Prioritising candidate genes for further experimental characterisation is a non-trivial challenge in drug discovery and biomedical research in general. An integrated approach that combines results from multiple data types is best suited for optimal target selection. We developed TargetMine, a data warehouse for efficient target prioritisation. TargetMine utilises the InterMine framework, with new data models such as protein-DNA interactions integrated in a novel way. It enables complicated searches that are difficult to perform with existing tools and it also offers integration of custom annotations and in-house experimental data. We proposed an objective protocol for target prioritisation using TargetMine and set up a benchmarking procedure to evaluate its performance. The results show that the protocol can identify known disease-associated genes with high precision and coverage. A demonstration version of TargetMine is available at http://targetmine.nibio.go.jp/.
Citation: Chen Y-A, Tripathi LP, Mizuguchi K (2011) TargetMine, an Integrated Data Warehouse for Candidate Gene Prioritisation and Target Discovery. PLoS ONE 6(3): e17844. https://doi.org/10.1371/journal.pone.0017844
Editor: Vladimir Uversky, University of South Florida College of Medicine, United States of America
Received: December 3, 2010; Accepted: February 14, 2011; Published: March 8, 2011
Copyright: © 2011 Chen et al. This is an open-access article distributed under the terms of the Creative Commons Attribution License, which permits unrestricted use, distribution, and reproduction in any medium, provided the original author and source are credited.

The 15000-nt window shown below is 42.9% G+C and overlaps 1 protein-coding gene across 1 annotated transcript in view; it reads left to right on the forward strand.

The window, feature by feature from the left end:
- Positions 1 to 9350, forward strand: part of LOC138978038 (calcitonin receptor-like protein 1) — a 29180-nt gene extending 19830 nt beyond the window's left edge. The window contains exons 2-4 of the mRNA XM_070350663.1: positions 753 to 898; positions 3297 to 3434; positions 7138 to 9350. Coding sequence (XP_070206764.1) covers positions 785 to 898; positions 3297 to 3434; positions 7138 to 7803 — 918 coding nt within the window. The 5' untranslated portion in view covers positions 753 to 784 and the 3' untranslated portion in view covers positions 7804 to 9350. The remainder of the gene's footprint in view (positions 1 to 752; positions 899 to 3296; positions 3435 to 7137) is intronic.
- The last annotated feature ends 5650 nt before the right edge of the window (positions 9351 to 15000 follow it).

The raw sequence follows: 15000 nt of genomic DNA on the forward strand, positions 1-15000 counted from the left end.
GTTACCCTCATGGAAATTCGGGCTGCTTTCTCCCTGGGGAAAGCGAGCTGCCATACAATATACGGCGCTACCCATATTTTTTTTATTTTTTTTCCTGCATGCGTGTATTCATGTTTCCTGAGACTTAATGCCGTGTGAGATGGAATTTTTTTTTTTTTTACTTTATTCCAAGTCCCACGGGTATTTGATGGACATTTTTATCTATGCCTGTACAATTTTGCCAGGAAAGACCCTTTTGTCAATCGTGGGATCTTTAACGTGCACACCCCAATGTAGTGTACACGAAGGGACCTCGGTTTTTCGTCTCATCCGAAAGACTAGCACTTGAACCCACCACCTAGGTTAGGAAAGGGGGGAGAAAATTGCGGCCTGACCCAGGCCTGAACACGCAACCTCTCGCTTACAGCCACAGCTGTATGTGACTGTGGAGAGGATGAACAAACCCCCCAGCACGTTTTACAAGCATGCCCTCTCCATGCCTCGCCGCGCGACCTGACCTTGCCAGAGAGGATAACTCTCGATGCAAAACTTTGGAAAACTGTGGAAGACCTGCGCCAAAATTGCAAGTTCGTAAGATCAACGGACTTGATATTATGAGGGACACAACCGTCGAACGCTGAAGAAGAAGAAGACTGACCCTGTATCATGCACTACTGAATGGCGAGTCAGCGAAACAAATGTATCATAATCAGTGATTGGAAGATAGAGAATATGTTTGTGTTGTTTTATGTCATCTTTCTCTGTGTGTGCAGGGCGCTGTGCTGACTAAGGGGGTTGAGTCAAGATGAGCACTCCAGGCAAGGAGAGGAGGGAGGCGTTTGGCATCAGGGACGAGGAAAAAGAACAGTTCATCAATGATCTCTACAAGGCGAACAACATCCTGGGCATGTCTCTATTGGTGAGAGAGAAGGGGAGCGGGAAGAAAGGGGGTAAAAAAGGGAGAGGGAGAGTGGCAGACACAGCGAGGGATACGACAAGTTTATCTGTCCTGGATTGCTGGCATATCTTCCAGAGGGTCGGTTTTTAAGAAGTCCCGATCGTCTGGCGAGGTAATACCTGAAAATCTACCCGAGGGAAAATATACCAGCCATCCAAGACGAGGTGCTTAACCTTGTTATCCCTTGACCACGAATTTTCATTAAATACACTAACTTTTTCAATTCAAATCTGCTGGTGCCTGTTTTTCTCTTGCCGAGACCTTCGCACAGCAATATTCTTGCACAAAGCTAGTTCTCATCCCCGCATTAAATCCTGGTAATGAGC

Funding: This study was supported by the Industrial Technology Research Grant Program in 2007 from New Energy and Industrial Technology Development Organization (NEDO) of Japan (awarded to KM; project ID: 07C46056a, http://www.nedo.go.jp/). YAC is supported by Interchange Association, Japan (IAJ; http://www.koryu.or.jp/). The funders had no role in study design, data collection and analysis, decision to publish, or preparation of the manuscript.
Competing interests: The authors have declared that no competing interests exist.
Advances in biomolecular research, coupled with rapidly increasing availability of information from multiple genome sequencing initiatives, global gene expression patterns, large scale molecular interaction experiments and genome wide association studies, have led to an exponential increase in biological data. The explosion of data, accompanied by a plethora of theoretical tools for predicting gene function, has created an information overload. The immense challenges in separating the biological wheat from the chaff have necessitated the development of a variety of analytical tools and databases to store and manage biological data and retrieve meaningful information to facilitate further experimental characterisation.